We are wired to deal with disruption. From the moment of our disruptive entrance into the world, we are wielding strategies. What do we do when our strategies fail?
When we were young, our response to disruption was instinctive. When hunger or tiredness or an irritating sibling disrupted us, we cried. And that worked well. Eventually, we learned our environment and our people and quite naturally developed a skill set that would protect us from disruption. Whining or stoicism; hitting or passivity; acting out or being well-behaved. The strategies vary, but the goal is the same for all of us: protection from discomfort or pain.
And then we grew up. We were the adults. Finally in control of our lives. Curiously, disruption followed us and grew exponentially. Each of us acquired “adult strategies” for managing life’s intrusions. The macro-disruptions in my adult life came packaged as loneliness, job stress, marriage (beautiful, but disruptive), years of infertility, job rejection, adoption, unplanned (but welcomed) pregnancies, relocation, financial stress, disappointment with friends, family conflict. I could go on. You can recall your own life disruptions that threw you off balance, interspersed with a million micro-disruptions. Whatever our backstory, we share a common tool belt of coping skills. Which of these strategies do you most frequently use to respond to disruption?
Denial – “What disruption? That’s just life. No big deal.” Consciously or subconsciously, denial keeps us happily in the dark. Some of us have the capacity of living in denial for a long time. Maybe you are naturally optimistic, resilient, faith-filled. You’re not trying to be Pollyanna – it just comes naturally to you. The problem is that Disruption needs neither your recognition or permission to begin shaping you. Disruption will erode your sunny disposition and wear you down. . . over time, bit by bit.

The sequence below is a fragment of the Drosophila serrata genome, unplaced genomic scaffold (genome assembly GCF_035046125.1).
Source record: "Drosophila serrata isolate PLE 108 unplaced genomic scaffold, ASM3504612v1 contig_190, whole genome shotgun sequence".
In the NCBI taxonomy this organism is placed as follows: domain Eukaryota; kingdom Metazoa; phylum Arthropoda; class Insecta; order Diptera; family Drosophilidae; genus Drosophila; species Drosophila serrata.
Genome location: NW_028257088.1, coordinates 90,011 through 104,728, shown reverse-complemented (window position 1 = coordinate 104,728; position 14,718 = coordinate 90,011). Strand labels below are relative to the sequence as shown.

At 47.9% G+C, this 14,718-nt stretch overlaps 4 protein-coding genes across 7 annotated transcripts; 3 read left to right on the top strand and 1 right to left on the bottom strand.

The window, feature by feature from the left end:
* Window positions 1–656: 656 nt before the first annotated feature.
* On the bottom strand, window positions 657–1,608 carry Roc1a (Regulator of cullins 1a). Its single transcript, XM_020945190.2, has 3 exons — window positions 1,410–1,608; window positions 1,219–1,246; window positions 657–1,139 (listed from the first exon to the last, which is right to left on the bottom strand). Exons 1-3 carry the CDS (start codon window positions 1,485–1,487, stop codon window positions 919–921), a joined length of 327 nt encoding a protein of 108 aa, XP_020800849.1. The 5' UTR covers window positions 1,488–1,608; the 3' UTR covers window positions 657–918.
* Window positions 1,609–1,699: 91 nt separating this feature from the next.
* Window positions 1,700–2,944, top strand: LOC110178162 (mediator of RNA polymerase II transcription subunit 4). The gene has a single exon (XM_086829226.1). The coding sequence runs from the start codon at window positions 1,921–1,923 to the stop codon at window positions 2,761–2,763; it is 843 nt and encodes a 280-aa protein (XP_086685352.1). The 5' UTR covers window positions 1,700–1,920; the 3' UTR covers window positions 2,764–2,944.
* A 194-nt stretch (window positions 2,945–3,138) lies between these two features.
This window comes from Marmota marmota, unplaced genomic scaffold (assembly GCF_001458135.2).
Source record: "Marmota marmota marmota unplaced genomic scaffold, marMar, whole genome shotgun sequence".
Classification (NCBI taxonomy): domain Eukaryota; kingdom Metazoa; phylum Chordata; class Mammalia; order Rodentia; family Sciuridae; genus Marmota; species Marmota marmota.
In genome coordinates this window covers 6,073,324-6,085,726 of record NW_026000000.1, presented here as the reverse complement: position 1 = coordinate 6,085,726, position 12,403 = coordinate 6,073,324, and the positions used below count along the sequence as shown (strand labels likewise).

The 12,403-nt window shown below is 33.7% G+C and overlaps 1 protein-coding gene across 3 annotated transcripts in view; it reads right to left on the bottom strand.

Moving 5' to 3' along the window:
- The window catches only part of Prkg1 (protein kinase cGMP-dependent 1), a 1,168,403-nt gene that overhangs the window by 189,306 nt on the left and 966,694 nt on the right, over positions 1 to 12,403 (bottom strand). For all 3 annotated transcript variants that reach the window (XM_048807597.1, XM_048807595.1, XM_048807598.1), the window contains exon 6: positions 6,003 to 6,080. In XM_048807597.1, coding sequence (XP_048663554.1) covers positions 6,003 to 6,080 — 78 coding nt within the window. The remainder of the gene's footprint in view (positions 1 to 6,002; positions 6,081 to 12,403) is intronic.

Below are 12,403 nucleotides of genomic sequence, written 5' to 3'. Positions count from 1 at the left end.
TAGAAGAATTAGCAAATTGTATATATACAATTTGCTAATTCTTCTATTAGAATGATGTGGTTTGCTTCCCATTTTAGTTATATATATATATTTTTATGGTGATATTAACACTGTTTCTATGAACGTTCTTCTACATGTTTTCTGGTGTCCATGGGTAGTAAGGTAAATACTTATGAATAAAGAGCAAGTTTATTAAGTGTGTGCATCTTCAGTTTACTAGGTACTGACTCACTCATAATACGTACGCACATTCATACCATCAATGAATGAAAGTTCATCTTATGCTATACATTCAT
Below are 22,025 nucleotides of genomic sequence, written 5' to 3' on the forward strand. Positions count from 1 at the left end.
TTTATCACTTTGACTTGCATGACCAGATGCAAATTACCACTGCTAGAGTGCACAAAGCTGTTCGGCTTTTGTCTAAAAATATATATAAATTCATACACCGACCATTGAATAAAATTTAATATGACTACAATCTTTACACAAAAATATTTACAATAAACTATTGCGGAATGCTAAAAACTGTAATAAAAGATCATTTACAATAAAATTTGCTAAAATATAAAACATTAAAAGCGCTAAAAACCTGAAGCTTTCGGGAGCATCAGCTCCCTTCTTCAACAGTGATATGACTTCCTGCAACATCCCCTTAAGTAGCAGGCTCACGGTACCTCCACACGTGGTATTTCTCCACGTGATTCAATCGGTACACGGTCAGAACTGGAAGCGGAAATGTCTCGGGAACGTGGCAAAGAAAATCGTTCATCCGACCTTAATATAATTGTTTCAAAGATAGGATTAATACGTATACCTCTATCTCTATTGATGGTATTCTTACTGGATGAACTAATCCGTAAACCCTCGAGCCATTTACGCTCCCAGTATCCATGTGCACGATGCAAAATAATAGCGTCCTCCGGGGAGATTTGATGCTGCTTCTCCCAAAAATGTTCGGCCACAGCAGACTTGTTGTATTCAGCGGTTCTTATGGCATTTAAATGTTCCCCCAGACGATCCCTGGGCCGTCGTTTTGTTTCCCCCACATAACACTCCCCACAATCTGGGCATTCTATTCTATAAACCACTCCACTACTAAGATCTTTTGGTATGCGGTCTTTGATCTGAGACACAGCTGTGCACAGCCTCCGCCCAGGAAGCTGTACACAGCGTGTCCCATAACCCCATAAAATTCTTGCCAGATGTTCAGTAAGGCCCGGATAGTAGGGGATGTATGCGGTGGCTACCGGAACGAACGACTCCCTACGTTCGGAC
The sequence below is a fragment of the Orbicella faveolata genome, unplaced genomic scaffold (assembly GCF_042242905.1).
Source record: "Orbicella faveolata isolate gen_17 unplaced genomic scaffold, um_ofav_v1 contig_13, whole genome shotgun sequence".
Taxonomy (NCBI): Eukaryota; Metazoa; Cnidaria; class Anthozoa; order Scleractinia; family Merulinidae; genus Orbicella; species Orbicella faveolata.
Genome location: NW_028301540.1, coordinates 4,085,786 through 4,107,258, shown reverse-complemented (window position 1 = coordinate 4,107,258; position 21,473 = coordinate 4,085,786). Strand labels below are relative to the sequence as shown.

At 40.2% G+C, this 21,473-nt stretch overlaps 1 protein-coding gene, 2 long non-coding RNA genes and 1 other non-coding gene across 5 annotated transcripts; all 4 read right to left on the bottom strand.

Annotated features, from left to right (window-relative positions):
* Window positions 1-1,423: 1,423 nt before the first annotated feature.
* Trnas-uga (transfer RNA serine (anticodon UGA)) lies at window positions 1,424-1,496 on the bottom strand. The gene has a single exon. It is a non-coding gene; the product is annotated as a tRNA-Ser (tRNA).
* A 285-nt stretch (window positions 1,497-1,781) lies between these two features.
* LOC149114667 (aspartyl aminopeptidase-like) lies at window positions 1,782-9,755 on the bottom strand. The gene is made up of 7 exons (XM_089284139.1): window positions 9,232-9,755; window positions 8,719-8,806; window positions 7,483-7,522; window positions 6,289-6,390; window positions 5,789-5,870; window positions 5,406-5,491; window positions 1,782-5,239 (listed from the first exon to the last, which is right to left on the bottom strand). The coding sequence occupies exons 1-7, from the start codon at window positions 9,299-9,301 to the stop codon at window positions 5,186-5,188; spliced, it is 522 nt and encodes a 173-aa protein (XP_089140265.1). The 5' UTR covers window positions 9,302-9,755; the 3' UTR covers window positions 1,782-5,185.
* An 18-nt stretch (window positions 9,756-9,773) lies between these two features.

Distraction – You aren’t ignoring the disruptions in life, but you expend great energy keeping your attention elsewhere. And sometimes this can feel super spiritual. Count your blessings. Trust in God. Our hyped up, over-connected culture offers us a buffet of distraction choices: social media, Pinterest, shopping, eating, compulsive caring or over-commitment to good causes. Distraction keeps us in the shallow end of life’s pool. But Disruption isn’t fooled. Disruption will devour your heart whether you are spending your days on Facebook or tutoring refugee kids at a local school.
Deadening – When Disruption gets past denial and distraction, the pain can be intense. Our strategies are designed to keep pain at a distance, right? So what do we do when Disruption kicks down the door and pain explodes our heart? Make it go away! We may not have a happy pill, but there many ways to numb the pain. Sleep, wine, vaping and Netflix are just a few means of escape that help us forget the pain. . . at least temporarily. But at some point you wake up and Disruption is still there. This strategy is short-lived at best, or addictive and disastrous at worst.
Demanding – For those of us who grew up feeling confident and empowered, this strategy is cloaked in resourcefulness and responsibility. Meet every life disruption head on. Challenge it, bark out orders, wrestle to take back control. There are countless sub-strategies: get organized, communicate better, expand your resources, set clear goals. Your MO is to anticipate and prevent disruption. But competence does not protect us. Disruption is glad to sit in the kitchen of our heart, waiting for us to run out of pages on our “to do” list. All the while Disruption is spiking our coffee with resentment and anger.
Despair – For those of us who grew up feeling insecure or powerless, this strategy is cloaked in acceptance and submission. Despair recognizes the inevitability of Disruption and sees no point in resisting it. Despair opens the door and lets Disruption take over the house. There is no point in trying. Disruption serves as a handy excuse for not making an effort in other areas of your life. At this point, Disruption is most likely to steal our heart, because we feel powerless to resist.
There is no order or progression to these strategies. If you are like me, I can wield any or all of these strategies, depending on the day and the disruption. But every one of these responses to disruption has failed me. Every one of these strategies makes Disruption the enemy to be fought. And I am learning that Disruption is just the front guy for a much deeper enemy. But that is another post. . . .
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